Isabel Hardman

David Cameron’s tricky role in the fight against Scottish independence

David Cameron's tricky role in the fight against Scottish independence
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David Cameron will tell Scots this morning that the UK wants Scotland to stay a part of the Union. That he's giving this speech at all is being read in some quarters as a sign that he's at least underwhelmed by the show put on so far by Better Together leader Alistair Darling. The PM's intervention certainly marks a change of tone from the most recent speeches, particularly Mark Carney's, which George Osborne praised as a very good 'technical' speech. Thus far the 'no' campaign has relied more on the technical argument which Alex Salmond has brushed away as minor objections to the great principle of independence. So Cameron is making the emotional case.

In this week's Spectator, Alex Massie argues that this emotional case is far more powerful:

They do have one powerful card to play: Britishness. The SNP do not, in fact, want to talk about losing this identity — at least, not openly. Perhaps because, despite everything, Britishness still has a surprising appeal: Scots cheered Jessica Ennis at the Olympics as a countryman. Andy Murray draped himself in a Union flag at Wimbledon last year. This is still the country of Shakespeare and Burns, Dickens and Scott. What unites us — in culture, politics and temperament — is far greater than anything that divides us. Salmond argues that England should prefer a good neighbour to a ‘surly lodger’, forgetting that many Scots do not think themselves mere lodgers in Britain. It is their home.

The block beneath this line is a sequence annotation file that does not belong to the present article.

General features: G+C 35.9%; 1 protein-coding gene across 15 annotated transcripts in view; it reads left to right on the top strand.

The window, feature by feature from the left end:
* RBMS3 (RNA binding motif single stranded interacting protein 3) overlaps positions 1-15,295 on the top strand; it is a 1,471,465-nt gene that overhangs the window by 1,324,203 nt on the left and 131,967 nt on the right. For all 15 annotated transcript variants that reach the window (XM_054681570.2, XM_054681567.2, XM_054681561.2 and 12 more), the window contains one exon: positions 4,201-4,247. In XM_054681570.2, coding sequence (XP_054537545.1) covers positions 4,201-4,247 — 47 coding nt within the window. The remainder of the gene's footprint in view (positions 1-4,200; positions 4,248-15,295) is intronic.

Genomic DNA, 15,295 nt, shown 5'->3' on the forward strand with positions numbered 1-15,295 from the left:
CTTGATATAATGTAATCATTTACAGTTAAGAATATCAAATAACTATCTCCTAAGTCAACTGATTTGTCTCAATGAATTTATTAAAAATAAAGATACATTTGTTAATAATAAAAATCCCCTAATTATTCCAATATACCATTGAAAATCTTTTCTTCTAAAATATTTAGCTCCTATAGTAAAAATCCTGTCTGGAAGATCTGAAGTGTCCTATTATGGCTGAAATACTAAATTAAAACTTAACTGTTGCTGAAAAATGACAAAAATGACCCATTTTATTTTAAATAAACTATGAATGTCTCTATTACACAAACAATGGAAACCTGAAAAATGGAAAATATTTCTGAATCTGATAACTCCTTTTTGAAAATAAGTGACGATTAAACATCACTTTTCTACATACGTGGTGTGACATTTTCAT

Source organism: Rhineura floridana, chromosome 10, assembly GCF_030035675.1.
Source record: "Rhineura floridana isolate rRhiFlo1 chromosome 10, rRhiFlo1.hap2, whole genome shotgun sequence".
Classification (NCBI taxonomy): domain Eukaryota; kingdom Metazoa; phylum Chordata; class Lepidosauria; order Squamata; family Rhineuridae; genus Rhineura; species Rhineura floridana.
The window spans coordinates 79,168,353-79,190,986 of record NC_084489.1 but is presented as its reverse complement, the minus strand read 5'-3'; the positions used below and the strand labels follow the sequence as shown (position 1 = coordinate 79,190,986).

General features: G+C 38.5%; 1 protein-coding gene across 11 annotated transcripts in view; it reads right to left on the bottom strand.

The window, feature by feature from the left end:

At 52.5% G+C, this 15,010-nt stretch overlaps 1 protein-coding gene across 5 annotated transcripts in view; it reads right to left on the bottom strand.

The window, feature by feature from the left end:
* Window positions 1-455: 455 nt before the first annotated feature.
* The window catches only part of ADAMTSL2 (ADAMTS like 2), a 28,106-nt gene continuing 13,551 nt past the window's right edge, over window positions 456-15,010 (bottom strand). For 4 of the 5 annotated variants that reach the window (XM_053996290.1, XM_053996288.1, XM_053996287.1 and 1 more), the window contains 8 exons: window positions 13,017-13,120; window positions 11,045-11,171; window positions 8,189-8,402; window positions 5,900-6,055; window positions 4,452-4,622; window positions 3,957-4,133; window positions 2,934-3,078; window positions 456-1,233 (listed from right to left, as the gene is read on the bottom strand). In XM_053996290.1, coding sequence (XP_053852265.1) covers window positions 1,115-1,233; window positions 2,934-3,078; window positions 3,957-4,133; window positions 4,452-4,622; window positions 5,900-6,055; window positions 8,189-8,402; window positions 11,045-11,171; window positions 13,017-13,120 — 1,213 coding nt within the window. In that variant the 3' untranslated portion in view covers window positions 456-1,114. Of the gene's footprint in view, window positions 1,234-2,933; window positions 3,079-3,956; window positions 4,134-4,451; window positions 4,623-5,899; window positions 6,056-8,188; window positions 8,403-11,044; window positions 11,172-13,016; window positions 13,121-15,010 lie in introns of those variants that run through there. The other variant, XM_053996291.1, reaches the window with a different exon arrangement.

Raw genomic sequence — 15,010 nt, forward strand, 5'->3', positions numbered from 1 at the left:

And that's exactly the card that Cameron will play today. Speaking in the Olympic park, he will say:

'For me, the best thing about the Olympics wasn’t the winning. It was the red, the white, the blue. It was the summer that patriotism came out of the shadows and into the sun. Everyone cheering as one for Team GB. And it’s Team GB I want to talk about today. Our United Kingdom.'

But as Alex observes in his piece, the emotional pull of he nationalist cause makes the 'no' campaign's job much, much harder. And Cameron's own role in that campaign is a tricky one, too: he is speaking today but didn't want to drive his message home by popping up on the Today programme too. Instead he sent Labour's Tessa Jowell to soften the Tory blow.